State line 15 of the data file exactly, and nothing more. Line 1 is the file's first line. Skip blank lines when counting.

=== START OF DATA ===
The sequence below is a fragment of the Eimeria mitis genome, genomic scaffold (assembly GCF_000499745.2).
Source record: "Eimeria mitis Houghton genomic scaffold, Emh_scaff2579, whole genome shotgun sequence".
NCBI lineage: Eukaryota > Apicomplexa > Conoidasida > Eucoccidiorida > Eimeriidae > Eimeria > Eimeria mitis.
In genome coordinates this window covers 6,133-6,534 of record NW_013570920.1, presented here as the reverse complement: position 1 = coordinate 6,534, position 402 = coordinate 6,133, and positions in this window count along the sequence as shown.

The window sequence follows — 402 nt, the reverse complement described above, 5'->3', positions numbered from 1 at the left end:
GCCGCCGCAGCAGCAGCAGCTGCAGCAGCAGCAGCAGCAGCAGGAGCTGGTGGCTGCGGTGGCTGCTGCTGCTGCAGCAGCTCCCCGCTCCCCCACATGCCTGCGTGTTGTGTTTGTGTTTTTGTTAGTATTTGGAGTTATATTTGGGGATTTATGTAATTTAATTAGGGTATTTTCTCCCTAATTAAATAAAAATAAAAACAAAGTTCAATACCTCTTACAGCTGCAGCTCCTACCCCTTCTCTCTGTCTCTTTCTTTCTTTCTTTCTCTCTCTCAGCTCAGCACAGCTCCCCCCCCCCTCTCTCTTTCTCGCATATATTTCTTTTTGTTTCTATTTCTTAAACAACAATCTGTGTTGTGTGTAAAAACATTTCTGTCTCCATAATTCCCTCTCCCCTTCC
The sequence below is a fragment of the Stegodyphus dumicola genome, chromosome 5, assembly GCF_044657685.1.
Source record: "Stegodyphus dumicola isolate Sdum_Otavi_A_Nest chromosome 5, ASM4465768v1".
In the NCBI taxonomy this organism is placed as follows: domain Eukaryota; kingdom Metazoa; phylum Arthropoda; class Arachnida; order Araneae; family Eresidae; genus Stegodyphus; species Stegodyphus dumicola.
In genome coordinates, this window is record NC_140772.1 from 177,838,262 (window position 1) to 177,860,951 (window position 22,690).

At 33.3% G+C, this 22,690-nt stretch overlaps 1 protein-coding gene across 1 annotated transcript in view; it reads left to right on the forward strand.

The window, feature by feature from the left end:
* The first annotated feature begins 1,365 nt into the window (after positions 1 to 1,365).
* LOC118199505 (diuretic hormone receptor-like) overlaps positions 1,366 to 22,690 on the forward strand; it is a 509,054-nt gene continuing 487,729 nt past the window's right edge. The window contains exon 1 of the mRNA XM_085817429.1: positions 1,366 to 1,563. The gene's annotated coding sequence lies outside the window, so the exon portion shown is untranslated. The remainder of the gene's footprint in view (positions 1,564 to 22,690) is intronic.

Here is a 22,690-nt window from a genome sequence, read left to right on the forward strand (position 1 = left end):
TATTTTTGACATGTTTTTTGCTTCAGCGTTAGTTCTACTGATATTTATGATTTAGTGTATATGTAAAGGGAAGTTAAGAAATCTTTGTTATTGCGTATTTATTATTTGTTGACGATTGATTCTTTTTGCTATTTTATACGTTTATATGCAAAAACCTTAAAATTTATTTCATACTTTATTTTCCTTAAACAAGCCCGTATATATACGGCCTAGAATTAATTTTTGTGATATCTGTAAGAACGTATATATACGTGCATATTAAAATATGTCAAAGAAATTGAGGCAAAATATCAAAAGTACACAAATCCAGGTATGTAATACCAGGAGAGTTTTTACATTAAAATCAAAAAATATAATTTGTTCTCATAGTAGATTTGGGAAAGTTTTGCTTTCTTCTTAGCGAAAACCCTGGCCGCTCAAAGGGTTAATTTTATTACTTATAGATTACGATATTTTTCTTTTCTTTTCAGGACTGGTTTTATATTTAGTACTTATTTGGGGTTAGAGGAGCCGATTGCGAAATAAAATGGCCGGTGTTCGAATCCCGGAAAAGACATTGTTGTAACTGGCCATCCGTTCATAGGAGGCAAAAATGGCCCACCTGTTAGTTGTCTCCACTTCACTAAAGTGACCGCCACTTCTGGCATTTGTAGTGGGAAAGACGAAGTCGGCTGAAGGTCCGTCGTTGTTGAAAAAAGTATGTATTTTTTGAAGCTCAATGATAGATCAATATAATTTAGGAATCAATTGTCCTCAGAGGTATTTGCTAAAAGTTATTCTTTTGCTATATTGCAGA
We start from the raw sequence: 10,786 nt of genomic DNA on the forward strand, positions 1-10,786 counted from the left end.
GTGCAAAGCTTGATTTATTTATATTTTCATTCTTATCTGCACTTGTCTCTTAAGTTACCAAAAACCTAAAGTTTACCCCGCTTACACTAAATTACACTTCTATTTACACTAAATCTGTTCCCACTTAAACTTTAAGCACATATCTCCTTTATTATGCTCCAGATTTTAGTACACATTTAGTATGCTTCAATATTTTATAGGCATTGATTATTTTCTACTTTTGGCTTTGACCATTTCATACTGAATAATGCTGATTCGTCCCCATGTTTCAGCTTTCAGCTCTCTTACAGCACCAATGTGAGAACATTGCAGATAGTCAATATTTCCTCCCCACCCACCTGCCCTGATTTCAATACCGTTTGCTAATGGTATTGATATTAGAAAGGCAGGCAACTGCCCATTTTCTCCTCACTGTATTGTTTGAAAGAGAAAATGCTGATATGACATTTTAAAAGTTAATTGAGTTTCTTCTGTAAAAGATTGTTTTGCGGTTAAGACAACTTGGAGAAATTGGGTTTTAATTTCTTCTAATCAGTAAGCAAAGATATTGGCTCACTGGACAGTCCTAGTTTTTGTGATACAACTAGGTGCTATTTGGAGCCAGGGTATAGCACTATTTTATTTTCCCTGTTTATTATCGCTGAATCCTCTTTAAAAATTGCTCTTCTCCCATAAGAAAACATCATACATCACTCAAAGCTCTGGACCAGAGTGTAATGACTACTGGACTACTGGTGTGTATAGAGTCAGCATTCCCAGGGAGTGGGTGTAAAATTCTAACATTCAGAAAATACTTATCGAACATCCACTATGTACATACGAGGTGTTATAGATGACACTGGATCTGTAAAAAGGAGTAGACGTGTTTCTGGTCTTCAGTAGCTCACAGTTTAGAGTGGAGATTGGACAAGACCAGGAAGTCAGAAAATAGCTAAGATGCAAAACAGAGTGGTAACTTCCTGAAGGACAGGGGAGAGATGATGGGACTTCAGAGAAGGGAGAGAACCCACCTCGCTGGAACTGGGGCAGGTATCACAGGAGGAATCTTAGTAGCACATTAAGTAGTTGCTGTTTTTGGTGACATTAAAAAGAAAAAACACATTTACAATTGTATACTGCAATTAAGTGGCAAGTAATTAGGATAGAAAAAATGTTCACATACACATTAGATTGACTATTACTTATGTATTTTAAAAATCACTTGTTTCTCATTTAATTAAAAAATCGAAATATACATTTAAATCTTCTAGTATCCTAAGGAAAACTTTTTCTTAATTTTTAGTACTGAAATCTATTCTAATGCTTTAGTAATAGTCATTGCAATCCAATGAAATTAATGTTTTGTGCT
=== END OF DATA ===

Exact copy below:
Here is a 22,690-nt window from a genome sequence, read left to right on the forward strand (position 1 = left end):